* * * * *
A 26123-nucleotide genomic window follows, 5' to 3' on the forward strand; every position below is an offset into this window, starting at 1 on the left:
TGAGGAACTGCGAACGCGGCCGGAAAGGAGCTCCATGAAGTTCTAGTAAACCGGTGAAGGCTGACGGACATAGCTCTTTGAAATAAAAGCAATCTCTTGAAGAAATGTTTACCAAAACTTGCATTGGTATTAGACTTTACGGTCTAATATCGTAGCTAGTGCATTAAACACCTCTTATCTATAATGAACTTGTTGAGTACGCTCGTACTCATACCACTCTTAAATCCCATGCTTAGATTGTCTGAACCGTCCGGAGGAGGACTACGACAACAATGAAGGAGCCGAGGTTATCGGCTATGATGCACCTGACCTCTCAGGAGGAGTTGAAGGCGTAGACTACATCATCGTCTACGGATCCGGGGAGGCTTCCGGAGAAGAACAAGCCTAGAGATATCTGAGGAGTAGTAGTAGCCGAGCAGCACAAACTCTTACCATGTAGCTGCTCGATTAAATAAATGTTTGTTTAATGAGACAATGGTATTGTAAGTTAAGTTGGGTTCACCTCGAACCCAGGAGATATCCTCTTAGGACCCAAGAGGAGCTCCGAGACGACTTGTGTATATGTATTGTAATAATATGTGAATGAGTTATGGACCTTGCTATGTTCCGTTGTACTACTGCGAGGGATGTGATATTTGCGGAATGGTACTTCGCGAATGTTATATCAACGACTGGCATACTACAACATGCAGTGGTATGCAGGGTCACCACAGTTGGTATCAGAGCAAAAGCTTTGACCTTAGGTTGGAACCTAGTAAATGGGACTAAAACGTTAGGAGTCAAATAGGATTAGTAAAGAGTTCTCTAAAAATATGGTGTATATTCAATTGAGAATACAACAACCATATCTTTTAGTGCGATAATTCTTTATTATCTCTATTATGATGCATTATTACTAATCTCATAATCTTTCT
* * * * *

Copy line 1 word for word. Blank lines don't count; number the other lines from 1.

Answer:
A 26123-nucleotide genomic window follows, 5' to 3' on the forward strand; every position below is an offset into this window, starting at 1 on the left: